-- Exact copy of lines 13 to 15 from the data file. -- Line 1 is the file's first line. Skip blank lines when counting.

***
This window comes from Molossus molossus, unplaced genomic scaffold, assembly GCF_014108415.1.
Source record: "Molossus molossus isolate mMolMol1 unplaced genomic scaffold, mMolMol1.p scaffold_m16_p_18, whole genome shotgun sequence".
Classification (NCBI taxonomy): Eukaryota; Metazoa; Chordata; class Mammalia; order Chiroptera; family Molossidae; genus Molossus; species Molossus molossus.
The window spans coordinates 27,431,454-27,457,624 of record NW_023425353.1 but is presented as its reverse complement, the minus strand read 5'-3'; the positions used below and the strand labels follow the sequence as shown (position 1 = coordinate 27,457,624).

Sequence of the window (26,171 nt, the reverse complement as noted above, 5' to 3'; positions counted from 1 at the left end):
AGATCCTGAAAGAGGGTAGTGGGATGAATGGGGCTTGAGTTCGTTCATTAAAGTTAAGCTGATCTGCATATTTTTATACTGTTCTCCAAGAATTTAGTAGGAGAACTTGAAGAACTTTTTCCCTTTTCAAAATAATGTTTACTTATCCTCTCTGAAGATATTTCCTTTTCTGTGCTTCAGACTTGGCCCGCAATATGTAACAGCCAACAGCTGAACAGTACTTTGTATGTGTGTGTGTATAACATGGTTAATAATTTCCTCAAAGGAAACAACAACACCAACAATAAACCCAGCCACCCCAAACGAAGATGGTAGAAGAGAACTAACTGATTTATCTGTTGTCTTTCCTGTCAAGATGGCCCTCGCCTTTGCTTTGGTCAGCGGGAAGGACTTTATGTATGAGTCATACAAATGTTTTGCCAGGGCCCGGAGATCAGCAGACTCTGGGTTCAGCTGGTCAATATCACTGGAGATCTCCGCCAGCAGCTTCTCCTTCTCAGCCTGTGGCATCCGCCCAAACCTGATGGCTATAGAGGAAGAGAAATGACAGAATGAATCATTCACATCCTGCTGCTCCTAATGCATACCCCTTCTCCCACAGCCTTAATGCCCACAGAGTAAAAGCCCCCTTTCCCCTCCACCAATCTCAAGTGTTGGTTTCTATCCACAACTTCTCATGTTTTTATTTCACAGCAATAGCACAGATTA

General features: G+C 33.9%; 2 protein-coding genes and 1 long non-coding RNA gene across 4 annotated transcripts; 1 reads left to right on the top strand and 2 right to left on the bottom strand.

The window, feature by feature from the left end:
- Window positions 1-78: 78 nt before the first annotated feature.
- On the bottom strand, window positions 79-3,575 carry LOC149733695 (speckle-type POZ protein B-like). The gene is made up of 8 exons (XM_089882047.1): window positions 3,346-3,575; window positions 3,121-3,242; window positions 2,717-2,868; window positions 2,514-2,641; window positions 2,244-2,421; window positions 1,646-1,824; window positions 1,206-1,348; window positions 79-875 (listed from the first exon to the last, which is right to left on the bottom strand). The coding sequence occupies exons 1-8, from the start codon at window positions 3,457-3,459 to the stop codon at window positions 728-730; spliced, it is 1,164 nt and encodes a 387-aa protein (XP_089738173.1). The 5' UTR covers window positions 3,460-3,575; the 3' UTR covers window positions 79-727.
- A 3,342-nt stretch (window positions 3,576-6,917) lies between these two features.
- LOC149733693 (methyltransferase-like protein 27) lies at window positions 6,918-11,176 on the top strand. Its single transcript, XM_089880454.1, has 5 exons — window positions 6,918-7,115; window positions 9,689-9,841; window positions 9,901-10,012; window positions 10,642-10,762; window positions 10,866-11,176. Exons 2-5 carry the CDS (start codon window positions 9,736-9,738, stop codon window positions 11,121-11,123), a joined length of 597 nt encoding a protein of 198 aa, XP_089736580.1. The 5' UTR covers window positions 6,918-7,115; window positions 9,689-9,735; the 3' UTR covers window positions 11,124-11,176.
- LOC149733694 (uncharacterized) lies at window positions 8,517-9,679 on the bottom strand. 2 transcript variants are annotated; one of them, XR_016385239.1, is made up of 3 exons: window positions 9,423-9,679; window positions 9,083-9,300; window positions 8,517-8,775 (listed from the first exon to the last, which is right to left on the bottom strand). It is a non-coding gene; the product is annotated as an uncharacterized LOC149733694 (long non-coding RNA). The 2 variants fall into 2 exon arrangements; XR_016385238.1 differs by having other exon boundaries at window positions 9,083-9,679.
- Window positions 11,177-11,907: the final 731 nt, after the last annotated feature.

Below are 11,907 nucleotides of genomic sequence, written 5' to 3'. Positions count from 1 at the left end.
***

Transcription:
- LOC149733694 (uncharacterized) lies at window positions 8,517-9,679 on the bottom strand. 2 transcript variants are annotated; one of them, XR_016385239.1, is made up of 3 exons: window positions 9,423-9,679; window positions 9,083-9,300; window positions 8,517-8,775 (listed from the first exon to the last, which is right to left on the bottom strand). It is a non-coding gene; the product is annotated as an uncharacterized LOC149733694 (long non-coding RNA). The 2 variants fall into 2 exon arrangements; XR_016385238.1 differs by having other exon boundaries at window positions 9,083-9,679.
- Window positions 11,177-11,907: the final 731 nt, after the last annotated feature.

Below are 11,907 nucleotides of genomic sequence, written 5' to 3'. Positions count from 1 at the left end.